OPINION: Are good times just around the corner for Grimsby Town?
REMEMBER 1998? That fabled season when the Mariners did the league and cup double. When Town went to Wembley for the first time in their history and then repeated the act, remaining unbeaten at the home of football?
Well, I began to get that 1998 feeling at Blundell Park on Tuesday night. That hint that something memorable might be about to happen to our much-loved football club.
I'm sure I was not alone with those thoughts among a hard core of 2,700 fans who witnessed a performance of real authority against Luton.
Are we being irrational? Are we exhibiting classic signs of delusion? Of course it's early days, of course we've won nothing yet. And Conference and FA Trophy football are nowhere near the level we were competing at when Wayne Burnett wrote himself into Mariners history books with that instinctive far post flick at the Twin Towers.
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But having been starved of any tangible success in the 15 years since they made those two mass migrations to the capital, I'm sure Town fans will embrace the tantalising twin prospects of promotion and a Wembley cup triumph once again.
They've waited a long time. They've been through the disappointment of three relegation seasons, the embarrassment of going out of the Football League and the sheer frustration of just treading water in the Conference.
They suffered a real kick in the teeth in 2006 when Russell Slade's side, having dropped out of the automatic promotion spots at the death, then blew the League Two Play-Off final at the Millennium Stadium. And they flocked to Wembley more in hope than expectation in 2008 when Alan Buckley somehow took an average side all the way to the final of the Football League Trophy where they were well beaten by MK Dons.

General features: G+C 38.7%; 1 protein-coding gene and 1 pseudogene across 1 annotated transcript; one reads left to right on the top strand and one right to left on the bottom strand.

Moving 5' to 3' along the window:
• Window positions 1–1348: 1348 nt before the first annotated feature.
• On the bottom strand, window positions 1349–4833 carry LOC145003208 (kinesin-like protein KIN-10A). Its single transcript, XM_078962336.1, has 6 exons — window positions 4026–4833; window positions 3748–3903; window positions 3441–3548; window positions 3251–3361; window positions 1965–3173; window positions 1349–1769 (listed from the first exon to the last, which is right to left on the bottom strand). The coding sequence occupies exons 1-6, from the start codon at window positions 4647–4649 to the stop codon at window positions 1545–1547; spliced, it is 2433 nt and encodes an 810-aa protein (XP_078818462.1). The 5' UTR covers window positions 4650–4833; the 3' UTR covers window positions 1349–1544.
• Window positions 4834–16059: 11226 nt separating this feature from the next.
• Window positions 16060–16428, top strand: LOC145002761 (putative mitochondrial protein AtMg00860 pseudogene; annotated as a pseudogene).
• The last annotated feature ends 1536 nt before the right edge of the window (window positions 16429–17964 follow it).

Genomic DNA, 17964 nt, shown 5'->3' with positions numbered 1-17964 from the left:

But loyalty to Town remains. Active support may be a fraction of the near-30,000 who twice celebrated in London in 98, but the missing majority still has the club at heart. The attraction of a winning side could yet chisel them away from Jeff Stelling or Tesco's on a Saturday afternoon.
That passive majority may still wonder what all the fuss is about. Well, it's simply that the Mariners' joint bosses have assembled a pretty good team at this level, with the emphasis on that word team. It's still somewhat embryonic, it needs cover in certain positions, but the signs are there.
A defence as mean as they come, a midfield that can compete and play football, wingers who attack and strikers who rejoice in scoring goals.
Luton, of course, had just dumped Premiership Norwich out of the FA Cup. They put out a strong side on a horrid, stormy night. They had a nailed-on penalty claim turned down, the sort that would have given Alex Ferguson apoplexy, but the Mariners eventually wore them down.
It could be argued that goals from two free-kicks and a deflection hardly signify a side running riot, but goals don't always come from the best moves. Swansea may be miles apart from Stoke in their footballing philosophy, but their fans would still prefer a goal off a defender's backside to an eight-man move culminating in a shot coming back off the woodwork.
No, it wasn't the goals. It was the way Town went about their task. Above and beyond the component parts is a side with real desire. And that is what gives me hope that the long wait could soon be over.